I've seen a couple threads here about chainmail blankets for assorted purposes, and there are the occasional hits across the web too.
I'm not trying to cure RLS or calm an ADHD child, I just grew up in the great white north and work has moved me to the desert. I missed the weight of blankets and wanted one that would actively cool instead of insulate. Metal was the obvious choice for high thermal conductivity and surface area, and maille was a natural mode of construction. This place was my next stop.
I'm sure most of you folks have been excited about a box like this one that delivered three months ago:
This was my very first foray into mail construction, and it seemed pretty daunting to start off with a 20lb, spool but my girlfriend deployed so I have time on my hands. I wound all 20lbs into coils in a weekend spent on my front porch. I lost a little blood to springback despite knowing it was there, lurking. Took me a little bit to refine my technique, I guess.
First milestone: big enough to sleep under. Mid-June, I had made an aluminum bath towel.
(un-embedded, too big)
Tonight's milestone: it drapes off the edges of the mattress!
I'm sure lots of you have worn this stuff in cooler weather and know just how effectively it serves as a radiator, so you'll understand how my AC set to 78F means I wake up shivering some nights. It may take a couple years to break even on the cooling costs since I only cool my bedroom, but this is infinitely more comfortable.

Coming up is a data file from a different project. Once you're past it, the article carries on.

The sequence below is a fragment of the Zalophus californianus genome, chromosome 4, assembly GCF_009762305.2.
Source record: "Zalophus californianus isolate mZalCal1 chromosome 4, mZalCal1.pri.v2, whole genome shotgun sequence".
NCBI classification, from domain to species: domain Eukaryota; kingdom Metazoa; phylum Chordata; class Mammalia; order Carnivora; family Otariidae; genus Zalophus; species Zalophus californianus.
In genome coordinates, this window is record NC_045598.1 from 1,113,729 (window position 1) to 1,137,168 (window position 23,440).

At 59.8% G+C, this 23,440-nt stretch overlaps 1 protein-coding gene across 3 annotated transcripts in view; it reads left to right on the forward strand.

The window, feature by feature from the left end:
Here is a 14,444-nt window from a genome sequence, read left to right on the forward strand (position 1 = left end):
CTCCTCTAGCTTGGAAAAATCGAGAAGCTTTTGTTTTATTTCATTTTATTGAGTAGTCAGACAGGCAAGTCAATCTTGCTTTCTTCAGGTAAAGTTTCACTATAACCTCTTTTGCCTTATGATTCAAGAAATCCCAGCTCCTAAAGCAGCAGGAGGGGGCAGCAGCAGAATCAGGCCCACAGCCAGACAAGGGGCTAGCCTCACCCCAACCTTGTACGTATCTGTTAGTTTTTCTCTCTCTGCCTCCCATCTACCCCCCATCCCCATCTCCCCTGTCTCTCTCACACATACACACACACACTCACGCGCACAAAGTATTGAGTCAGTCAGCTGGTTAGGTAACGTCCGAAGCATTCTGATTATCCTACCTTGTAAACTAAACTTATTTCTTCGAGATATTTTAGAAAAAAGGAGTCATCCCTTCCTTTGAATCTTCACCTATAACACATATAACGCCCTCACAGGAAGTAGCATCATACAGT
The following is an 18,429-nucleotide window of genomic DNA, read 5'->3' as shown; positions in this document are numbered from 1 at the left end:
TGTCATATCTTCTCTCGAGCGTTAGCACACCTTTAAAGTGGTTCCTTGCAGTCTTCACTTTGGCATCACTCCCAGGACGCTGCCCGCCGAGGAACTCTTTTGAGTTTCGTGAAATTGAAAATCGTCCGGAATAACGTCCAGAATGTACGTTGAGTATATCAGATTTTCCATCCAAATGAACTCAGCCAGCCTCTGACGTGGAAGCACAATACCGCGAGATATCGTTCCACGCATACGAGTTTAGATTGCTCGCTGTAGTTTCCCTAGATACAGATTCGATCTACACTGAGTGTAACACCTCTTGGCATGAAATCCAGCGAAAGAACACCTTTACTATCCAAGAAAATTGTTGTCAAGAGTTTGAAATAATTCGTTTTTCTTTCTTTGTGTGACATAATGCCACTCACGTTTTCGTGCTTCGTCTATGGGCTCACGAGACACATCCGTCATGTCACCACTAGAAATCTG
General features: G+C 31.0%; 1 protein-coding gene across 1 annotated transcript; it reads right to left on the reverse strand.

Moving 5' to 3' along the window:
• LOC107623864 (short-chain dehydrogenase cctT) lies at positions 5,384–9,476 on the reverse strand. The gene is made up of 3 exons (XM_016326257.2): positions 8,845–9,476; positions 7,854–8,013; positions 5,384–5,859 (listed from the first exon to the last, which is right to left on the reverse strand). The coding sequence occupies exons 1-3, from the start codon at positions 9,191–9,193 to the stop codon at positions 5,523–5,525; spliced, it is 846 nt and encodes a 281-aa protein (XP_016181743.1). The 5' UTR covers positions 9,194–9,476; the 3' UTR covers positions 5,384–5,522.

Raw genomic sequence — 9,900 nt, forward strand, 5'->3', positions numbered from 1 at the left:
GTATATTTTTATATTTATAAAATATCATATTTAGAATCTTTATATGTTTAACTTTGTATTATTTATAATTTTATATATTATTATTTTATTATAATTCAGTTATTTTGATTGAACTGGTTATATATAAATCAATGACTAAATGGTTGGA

Now for the technical stuff where you're the experts: as I move out to the edges of the project, should I be concerned with stretching? This is 14g bright Al with 5/8"+ID. I need enough drape to prevent the edges from rolling onto the bed and bunching up around bodies, because the next thing that happens is (thanks to the 4-in-1 bias) a lengthwise expansion where the sheet drapes off the foot of the bed, and suddenly my blanket is made entirely of wheels in a race for the floor.
My friend's sewing a dedicated flat sheet with some ties to attach the rings, but that won't be rigid enough to resist 20lbs of gravity if the thing decides it's go time, so the side tension is important.
If total weight/stretching is a risk, should I reduce the weave density off the sides, maybe by leaving out one in eight of the 4e1, or even further and just putting strands/tassels?
If i want to increase the weight of the sheet at the neck/shoulder edge to help resist rolling down the body's taper, what's a good way to do so? Switch to a few rows of steel, weave the aluminum in a thicker pattern? Both?